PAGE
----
The Quebec Ministry of Employment and Social Solidarity received more applications for financial assistance as a last resort at the beginning of 2024 than in the same period last year. An increase of 30.5%, mainly due to the arrival of asylum seekers.
The trend observed last year, a record increase in the number of welfare recipients, appears to be continuing.
Preliminary data for the first six working days of 2024 shows an increase of 30.5% compared to the same period in 2023, writes the Ministry of Employment and Social Solidarity (MESS), which receives around 700 applications for financial support as a last resort every day receives.
Although this increase is generalized to the entire clientele, it is said to be primarily due to the increase in asylum seekers.
The MESS has so far observed a 26.8% increase in applications for asylum seekers alone.
Such waves have happened in the past, says Catherine Tragnée, community organizer with the Common Front of People on Social Assistance in Quebec.
From March 22 to November 21, 2023, the MESS actually identified 80,151 applications for financial assistance of last resort, compared to 72,221 during the same period in 2022. This increase in the number of households receiving social assistance is the highest, at about 11% increase ever recorded in 25 years.
The monthly average of asylum seekers, in turn, has more than doubled from year to year, rising from 19,455 adults in 2022 to just over 40,000 in 2023.
The phenomenon was previously linked to the large number of junctions on Roxham Road, but the closure did not have the desired effect.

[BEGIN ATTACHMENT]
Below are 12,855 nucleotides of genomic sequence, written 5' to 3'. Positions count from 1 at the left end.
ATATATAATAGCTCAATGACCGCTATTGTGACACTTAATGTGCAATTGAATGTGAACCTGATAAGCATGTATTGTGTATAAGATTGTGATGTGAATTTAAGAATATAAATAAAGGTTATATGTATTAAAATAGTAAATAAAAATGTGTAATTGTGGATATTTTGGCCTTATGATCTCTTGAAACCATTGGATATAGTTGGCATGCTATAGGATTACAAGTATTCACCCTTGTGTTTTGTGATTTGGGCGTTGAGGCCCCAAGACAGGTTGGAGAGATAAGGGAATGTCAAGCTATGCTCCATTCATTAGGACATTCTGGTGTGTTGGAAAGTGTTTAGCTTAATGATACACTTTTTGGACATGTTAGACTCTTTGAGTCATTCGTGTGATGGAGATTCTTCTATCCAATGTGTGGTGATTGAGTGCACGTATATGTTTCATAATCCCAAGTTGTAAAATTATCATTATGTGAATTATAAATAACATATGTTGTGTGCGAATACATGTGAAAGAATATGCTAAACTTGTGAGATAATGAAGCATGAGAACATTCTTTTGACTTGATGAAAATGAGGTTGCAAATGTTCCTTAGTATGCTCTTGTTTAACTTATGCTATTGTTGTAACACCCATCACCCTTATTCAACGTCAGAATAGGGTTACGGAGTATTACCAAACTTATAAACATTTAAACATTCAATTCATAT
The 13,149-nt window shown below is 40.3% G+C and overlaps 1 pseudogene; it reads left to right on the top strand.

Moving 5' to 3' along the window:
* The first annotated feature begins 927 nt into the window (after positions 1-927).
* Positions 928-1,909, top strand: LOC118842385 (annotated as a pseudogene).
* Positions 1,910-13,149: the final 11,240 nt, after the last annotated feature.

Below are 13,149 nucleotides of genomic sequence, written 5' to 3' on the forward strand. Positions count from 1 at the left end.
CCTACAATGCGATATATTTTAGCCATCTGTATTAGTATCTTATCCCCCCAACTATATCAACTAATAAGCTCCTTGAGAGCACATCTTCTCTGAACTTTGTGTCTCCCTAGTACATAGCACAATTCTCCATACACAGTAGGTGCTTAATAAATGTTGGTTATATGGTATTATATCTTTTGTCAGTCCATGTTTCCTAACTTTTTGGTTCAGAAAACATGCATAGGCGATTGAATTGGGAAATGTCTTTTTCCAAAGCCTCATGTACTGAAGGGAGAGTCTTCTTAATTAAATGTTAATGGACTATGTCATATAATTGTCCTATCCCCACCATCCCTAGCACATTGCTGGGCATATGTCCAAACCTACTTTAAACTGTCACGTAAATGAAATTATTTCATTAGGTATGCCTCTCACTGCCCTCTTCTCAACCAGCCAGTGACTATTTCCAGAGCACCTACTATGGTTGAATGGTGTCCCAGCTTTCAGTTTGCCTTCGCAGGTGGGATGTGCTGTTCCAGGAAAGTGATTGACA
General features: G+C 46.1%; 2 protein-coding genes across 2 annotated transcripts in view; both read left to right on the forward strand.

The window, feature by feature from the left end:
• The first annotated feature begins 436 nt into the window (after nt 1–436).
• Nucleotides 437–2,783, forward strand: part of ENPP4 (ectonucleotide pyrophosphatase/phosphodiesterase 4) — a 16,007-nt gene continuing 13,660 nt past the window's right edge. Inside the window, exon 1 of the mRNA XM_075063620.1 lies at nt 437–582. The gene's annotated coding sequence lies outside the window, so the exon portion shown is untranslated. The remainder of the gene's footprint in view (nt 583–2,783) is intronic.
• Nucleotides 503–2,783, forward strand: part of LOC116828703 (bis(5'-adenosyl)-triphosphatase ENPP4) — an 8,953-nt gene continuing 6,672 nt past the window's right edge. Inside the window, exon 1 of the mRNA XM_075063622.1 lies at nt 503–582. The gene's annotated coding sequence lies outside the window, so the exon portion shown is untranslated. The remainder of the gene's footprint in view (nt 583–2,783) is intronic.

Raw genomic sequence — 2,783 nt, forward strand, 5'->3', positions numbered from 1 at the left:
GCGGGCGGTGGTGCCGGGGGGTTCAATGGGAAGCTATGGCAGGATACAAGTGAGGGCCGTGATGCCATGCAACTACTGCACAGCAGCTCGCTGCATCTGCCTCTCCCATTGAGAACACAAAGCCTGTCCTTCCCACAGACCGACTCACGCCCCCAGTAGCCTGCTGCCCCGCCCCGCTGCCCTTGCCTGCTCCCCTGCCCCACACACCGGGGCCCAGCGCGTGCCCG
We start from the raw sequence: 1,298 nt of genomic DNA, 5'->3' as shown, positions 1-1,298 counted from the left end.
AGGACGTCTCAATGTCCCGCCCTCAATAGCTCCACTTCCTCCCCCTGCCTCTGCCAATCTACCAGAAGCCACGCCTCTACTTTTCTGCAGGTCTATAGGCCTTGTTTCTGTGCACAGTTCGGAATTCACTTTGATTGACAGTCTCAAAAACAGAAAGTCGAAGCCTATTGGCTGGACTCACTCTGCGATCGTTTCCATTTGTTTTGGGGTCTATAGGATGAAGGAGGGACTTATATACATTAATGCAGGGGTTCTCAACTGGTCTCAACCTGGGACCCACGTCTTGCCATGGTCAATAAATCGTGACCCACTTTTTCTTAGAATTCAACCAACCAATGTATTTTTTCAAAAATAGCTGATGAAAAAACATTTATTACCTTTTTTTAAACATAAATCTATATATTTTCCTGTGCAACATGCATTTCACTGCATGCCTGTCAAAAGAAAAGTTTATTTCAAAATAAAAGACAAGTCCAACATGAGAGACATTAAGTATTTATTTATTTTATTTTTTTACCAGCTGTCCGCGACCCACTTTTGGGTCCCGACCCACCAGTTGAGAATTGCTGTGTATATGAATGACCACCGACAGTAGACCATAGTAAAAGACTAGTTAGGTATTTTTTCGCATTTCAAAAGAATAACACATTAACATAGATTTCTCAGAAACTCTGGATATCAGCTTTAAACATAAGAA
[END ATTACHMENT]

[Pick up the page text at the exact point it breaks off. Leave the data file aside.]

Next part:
It gives us the impression [que la tendance se poursuit], but these are not necessarily people who receive social assistance in the medium or long term, continues Catherine Tragnée. Your goal is to contribute to the host community.
In fact, many asylum seekers rely on welfare to support themselves while the federal government grants them work permits, a process that can take months.
Quebec calls Ottawa again
Although it is still too early to identify a real trend at the beginning of the year, the minister responsible for social solidarity and community action, for his part, is calling on the federal government to curb the influx of asylum seekers.
Our absorption capacity has now been reached, writes Chantal Rouleau in a statement. Our community organizations are under great pressure due to the increasing number of asylum seekers in Quebec.
The strong influx of asylum seekers since 2022 has led to a significant increase in the number of social assistance recipients.
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Minister Chantal Rouleau is asking Ottawa to “continue to support Quebec in its efforts.”
Photo: Radio-Canada / Sylvain Roy Roussel
In a letter sent to Justin Trudeau on Wednesday, François Legault calls on Ottawa to tighten guidelines for issuing Canadian visas, distribute asylum seekers fairly among all provinces and for Quebec to pay the administrative amounts incurred in 2021 and 2022, i.e. $470 million. to be reimbursed.
Longer processing times for social assistance?
This sharp increase in demand is once again raising fears of a traffic jam.
Deadlines are not always met, claims Catherine Tragnée of the People's Common Front for Social Welfare in Quebec.
There are other people applying who would be like, let's say, “normal” applicants who might not be able to pay their rent or who would be impacted because their application wasn't processed in a timely manner, she says.
Normally, in 85% of cases, the MESS provides a deadline of five working days to decide on a request for financial assistance as a last resort.
Currently the network results are above target […] with a delay of five working days in 87% of cases, the ministry assures.
However, it is possible that in certain cases the usual deadline for submitting the decision will be extended, it is said.